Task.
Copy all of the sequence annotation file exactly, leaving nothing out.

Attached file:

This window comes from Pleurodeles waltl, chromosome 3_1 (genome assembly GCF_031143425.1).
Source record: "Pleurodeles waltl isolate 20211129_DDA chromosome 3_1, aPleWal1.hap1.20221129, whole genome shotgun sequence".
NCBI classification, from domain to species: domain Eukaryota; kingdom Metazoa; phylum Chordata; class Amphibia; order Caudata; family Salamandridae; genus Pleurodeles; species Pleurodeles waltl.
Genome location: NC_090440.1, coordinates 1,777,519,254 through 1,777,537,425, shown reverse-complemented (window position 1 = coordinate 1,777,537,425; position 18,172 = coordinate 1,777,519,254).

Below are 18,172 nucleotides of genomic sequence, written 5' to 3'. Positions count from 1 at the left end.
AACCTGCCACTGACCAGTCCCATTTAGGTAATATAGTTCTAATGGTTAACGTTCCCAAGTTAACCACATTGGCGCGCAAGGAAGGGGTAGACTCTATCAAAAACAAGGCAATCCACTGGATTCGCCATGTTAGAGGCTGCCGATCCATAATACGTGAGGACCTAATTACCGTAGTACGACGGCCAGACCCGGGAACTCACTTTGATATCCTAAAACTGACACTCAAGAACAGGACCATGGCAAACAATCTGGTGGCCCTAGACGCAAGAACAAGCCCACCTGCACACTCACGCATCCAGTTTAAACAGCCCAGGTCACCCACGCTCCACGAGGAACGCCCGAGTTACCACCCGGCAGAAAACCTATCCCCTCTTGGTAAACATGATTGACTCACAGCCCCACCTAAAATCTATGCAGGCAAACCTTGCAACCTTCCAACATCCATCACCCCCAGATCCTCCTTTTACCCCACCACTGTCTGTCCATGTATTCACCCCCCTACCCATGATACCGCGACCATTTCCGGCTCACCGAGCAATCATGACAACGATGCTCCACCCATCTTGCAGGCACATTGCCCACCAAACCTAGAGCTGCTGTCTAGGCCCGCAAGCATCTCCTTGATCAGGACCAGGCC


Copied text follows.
This window comes from Pleurodeles waltl, chromosome 3_1 (genome assembly GCF_031143425.1).
Source record: "Pleurodeles waltl isolate 20211129_DDA chromosome 3_1, aPleWal1.hap1.20221129, whole genome shotgun sequence".
NCBI classification, from domain to species: domain Eukaryota; kingdom Metazoa; phylum Chordata; class Amphibia; order Caudata; family Salamandridae; genus Pleurodeles; species Pleurodeles waltl.
Genome location: NC_090440.1, coordinates 1,777,519,254 through 1,777,537,425, shown reverse-complemented (window position 1 = coordinate 1,777,537,425; position 18,172 = coordinate 1,777,519,254).

Below are 18,172 nucleotides of genomic sequence, written 5' to 3'. Positions count from 1 at the left end.
AACCTGCCACTGACCAGTCCCATTTAGGTAATATAGTTCTAATGGTTAACGTTCCCAAGTTAACCACATTGGCGCGCAAGGAAGGGGTAGACTCTATCAAAAACAAGGCAATCCACTGGATTCGCCATGTTAGAGGCTGCCGATCCATAATACGTGAGGACCTAATTACCGTAGTACGACGGCCAGACCCGGGAACTCACTTTGATATCCTAAAACTGACACTCAAGAACAGGACCATGGCAAACAATCTGGTGGCCCTAGACGCAAGAACAAGCCCACCTGCACACTCACGCATCCAGTTTAAACAGCCCAGGTCACCCACGCTCCACGAGGAACGCCCGAGTTACCACCCGGCAGAAAACCTATCCCCTCTTGGTAAACATGATTGACTCACAGCCCCACCTAAAATCTATGCAGGCAAACCTTGCAACCTTCCAACATCCATCACCCCCAGATCCTCCTTTTACCCCACCACTGTCTGTCCATGTATTCACCCCCCTACCCATGATACCGCGACCATTTCCGGCTCACCGAGCAATCATGACAACGATGCTCCACCCATCTTGCAGGCACATTGCCCACCAAACCTAGAGCTGCTGTCTAGGCCCGCAAGCATCTCCTTGATCAGGACCAGGCC